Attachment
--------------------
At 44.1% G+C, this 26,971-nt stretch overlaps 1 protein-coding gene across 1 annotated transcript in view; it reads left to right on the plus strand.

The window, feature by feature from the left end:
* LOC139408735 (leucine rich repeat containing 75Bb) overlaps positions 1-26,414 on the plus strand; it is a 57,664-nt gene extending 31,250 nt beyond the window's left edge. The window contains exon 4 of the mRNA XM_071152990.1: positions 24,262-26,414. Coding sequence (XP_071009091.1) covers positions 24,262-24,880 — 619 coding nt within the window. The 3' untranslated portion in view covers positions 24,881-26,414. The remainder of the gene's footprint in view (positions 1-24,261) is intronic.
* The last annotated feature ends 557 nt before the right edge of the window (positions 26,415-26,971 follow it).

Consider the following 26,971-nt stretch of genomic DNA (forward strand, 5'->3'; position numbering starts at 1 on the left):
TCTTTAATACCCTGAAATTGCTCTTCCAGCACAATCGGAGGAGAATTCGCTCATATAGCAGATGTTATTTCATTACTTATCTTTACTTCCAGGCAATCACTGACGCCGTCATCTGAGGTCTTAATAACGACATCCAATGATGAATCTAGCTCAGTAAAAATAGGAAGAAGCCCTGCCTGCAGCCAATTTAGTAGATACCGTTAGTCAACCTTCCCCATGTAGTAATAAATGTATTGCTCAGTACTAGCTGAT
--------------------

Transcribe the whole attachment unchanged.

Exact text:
At 44.1% G+C, this 26,971-nt stretch overlaps 1 protein-coding gene across 1 annotated transcript in view; it reads left to right on the plus strand.

The window, feature by feature from the left end:
* LOC139408735 (leucine rich repeat containing 75Bb) overlaps positions 1-26,414 on the plus strand; it is a 57,664-nt gene extending 31,250 nt beyond the window's left edge. The window contains exon 4 of the mRNA XM_071152990.1: positions 24,262-26,414. Coding sequence (XP_071009091.1) covers positions 24,262-24,880 — 619 coding nt within the window. The 3' untranslated portion in view covers positions 24,881-26,414. The remainder of the gene's footprint in view (positions 1-24,261) is intronic.
* The last annotated feature ends 557 nt before the right edge of the window (positions 26,415-26,971 follow it).

Consider the following 26,971-nt stretch of genomic DNA (forward strand, 5'->3'; position numbering starts at 1 on the left):
TCTTTAATACCCTGAAATTGCTCTTCCAGCACAATCGGAGGAGAATTCGCTCATATAGCAGATGTTATTTCATTACTTATCTTTACTTCCAGGCAATCACTGACGCCGTCATCTGAGGTCTTAATAACGACATCCAATGATGAATCTAGCTCAGTAAAAATAGGAAGAAGCCCTGCCTGCAGCCAATTTAGTAGATACCGTTAGTCAACCTTCCCCATGTAGTAATAAATGTATTGCTCAGTACTAGCTGAT